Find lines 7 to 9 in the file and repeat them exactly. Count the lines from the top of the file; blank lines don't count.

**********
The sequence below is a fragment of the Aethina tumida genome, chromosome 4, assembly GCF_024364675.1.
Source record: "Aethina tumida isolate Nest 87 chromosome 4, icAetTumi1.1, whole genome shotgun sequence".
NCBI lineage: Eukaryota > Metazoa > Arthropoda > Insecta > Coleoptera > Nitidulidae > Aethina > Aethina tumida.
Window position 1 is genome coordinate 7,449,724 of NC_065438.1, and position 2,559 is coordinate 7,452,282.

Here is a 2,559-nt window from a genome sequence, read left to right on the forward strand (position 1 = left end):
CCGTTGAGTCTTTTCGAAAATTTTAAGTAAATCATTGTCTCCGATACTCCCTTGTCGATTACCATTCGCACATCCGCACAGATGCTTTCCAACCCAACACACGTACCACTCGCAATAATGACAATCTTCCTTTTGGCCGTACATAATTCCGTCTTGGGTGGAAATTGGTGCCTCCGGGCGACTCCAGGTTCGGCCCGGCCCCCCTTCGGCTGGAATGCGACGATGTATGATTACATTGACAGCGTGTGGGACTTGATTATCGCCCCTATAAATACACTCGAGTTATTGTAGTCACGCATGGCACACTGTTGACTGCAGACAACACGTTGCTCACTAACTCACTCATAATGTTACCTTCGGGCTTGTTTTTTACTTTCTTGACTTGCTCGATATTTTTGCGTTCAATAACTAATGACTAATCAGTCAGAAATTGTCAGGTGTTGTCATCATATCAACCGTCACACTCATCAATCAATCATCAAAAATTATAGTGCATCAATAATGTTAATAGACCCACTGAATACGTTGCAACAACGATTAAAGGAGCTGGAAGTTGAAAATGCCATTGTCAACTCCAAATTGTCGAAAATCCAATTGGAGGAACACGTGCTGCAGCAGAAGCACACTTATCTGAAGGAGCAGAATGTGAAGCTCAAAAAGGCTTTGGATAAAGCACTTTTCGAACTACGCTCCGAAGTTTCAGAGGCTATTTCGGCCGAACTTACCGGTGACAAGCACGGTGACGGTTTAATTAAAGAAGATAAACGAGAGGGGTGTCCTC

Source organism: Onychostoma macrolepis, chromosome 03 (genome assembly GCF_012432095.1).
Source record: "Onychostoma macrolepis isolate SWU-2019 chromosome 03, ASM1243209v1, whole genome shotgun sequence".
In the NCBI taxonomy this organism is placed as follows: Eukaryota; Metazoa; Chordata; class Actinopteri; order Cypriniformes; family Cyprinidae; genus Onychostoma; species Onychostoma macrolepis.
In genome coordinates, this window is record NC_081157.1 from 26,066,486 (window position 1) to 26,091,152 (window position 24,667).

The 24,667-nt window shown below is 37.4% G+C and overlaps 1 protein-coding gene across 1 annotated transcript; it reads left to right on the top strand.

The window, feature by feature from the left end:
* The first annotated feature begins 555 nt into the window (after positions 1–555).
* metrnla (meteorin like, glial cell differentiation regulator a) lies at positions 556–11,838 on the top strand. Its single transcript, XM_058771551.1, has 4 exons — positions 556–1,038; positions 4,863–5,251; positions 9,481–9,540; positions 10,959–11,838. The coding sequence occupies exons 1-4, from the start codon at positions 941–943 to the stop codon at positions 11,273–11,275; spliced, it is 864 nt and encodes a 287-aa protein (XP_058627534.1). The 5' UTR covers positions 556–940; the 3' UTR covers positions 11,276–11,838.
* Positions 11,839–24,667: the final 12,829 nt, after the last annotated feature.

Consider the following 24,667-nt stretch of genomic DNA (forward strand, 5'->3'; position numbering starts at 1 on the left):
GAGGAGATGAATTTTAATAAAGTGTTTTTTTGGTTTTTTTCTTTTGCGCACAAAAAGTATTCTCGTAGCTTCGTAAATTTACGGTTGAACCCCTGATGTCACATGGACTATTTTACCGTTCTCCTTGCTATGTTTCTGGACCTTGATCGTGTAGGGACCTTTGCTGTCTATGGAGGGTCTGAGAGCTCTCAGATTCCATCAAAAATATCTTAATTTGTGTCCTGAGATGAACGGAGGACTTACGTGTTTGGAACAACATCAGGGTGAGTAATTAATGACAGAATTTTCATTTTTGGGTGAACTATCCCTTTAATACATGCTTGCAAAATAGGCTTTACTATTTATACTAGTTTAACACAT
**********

Source organism: Onychostoma macrolepis, chromosome 03 (genome assembly GCF_012432095.1).
Source record: "Onychostoma macrolepis isolate SWU-2019 chromosome 03, ASM1243209v1, whole genome shotgun sequence".
In the NCBI taxonomy this organism is placed as follows: Eukaryota; Metazoa; Chordata; class Actinopteri; order Cypriniformes; family Cyprinidae; genus Onychostoma; species Onychostoma macrolepis.